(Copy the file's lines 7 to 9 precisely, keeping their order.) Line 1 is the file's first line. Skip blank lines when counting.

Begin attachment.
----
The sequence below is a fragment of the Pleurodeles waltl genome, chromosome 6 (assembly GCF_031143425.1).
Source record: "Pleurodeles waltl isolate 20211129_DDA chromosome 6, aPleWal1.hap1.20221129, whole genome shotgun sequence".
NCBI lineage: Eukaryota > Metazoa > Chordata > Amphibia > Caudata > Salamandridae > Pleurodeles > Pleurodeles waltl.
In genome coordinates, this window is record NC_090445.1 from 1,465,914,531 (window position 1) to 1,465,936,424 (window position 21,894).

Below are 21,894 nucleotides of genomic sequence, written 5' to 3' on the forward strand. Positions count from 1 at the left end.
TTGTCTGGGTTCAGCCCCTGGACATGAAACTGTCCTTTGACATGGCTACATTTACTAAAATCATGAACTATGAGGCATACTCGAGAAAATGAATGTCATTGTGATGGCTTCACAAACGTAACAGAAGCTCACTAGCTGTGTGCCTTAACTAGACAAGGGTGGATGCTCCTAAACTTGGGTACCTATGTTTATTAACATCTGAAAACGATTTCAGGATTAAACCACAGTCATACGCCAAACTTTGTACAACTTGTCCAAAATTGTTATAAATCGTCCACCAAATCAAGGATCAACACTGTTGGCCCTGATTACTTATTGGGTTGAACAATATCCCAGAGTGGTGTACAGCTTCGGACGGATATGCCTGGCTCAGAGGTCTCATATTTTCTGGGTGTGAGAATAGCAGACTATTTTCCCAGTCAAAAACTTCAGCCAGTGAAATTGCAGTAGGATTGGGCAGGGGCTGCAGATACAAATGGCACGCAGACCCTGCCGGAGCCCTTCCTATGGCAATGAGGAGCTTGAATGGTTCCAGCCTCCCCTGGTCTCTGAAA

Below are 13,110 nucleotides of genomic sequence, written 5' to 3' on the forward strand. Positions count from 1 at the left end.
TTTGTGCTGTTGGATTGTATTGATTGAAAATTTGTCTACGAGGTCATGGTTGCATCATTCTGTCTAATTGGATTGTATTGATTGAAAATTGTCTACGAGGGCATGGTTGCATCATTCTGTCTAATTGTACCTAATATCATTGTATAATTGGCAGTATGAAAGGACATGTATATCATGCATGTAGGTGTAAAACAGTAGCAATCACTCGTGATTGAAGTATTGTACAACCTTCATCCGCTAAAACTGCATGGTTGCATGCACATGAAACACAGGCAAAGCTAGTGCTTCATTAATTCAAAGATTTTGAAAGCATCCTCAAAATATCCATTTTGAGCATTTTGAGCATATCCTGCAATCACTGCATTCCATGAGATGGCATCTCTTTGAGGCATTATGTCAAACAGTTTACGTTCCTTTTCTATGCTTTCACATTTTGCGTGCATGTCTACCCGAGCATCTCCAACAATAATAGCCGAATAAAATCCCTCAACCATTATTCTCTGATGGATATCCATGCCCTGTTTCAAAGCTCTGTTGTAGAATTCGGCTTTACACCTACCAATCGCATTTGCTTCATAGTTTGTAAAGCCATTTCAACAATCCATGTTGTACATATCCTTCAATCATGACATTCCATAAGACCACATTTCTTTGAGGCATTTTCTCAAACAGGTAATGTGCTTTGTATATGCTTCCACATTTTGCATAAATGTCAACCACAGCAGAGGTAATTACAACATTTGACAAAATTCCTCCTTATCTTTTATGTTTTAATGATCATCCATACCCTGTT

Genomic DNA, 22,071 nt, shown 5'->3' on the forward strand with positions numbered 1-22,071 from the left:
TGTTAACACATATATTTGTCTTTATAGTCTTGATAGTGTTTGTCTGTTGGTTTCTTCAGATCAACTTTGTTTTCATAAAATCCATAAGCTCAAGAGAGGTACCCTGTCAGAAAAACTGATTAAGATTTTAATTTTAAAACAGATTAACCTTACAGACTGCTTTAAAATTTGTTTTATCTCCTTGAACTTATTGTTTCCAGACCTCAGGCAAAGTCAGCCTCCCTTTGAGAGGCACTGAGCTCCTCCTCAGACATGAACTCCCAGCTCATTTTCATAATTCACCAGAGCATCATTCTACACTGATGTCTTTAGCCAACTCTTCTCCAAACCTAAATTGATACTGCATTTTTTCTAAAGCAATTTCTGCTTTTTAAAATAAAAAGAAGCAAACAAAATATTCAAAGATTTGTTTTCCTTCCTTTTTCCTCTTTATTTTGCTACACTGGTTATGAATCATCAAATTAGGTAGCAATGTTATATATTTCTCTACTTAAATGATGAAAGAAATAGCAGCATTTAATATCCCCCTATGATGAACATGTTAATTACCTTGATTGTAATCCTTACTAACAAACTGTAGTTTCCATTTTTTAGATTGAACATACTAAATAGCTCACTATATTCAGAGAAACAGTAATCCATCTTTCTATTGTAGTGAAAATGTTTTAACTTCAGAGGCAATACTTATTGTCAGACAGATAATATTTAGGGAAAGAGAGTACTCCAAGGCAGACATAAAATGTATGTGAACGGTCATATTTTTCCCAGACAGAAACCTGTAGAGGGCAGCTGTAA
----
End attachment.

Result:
Below are 13,110 nucleotides of genomic sequence, written 5' to 3' on the forward strand. Positions count from 1 at the left end.
TTTGTGCTGTTGGATTGTATTGATTGAAAATTTGTCTACGAGGTCATGGTTGCATCATTCTGTCTAATTGGATTGTATTGATTGAAAATTGTCTACGAGGGCATGGTTGCATCATTCTGTCTAATTGTACCTAATATCATTGTATAATTGGCAGTATGAAAGGACATGTATATCATGCATGTAGGTGTAAAACAGTAGCAATCACTCGTGATTGAAGTATTGTACAACCTTCATCCGCTAAAACTGCATGGTTGCATGCACATGAAACACAGGCAAAGCTAGTGCTTCATTAATTCAAAGATTTTGAAAGCATCCTCAAAATATCCATTTTGAGCATTTTGAGCATATCCTGCAATCACTGCATTCCATGAGATGGCATCTCTTTGAGGCATTATGTCAAACAGTTTACGTTCCTTTTCTATGCTTTCACATTTTGCGTGCATGTCTACCCGAGCATCTCCAACAATAATAGCCGAATAAAATCCCTCAACCATTATTCTCTGATGGATATCCATGCCCTGTTTCAAAGCTCTGTTGTAGAATTCGGCTTTACACCTACCAATCGCATTTGCTTCATAGTTTGTAAAGCCATTTCAACAATCCATGTTGTACATATCCTTCAATCATGACATTCCATAAGACCACATTTCTTTGAGGCATTTTCTCAAACAGGTAATGTGCTTTGTATATGCTTCCACATTTTGCATAAATGTCAACCACAGCAGAGGTAATTACAACATTTGACAAAATTCCTCCTTATCTTTTATGTTTTAATGATCATCCATACCCTGTT

Genomic DNA, 22,071 nt, shown 5'->3' on the forward strand with positions numbered 1-22,071 from the left: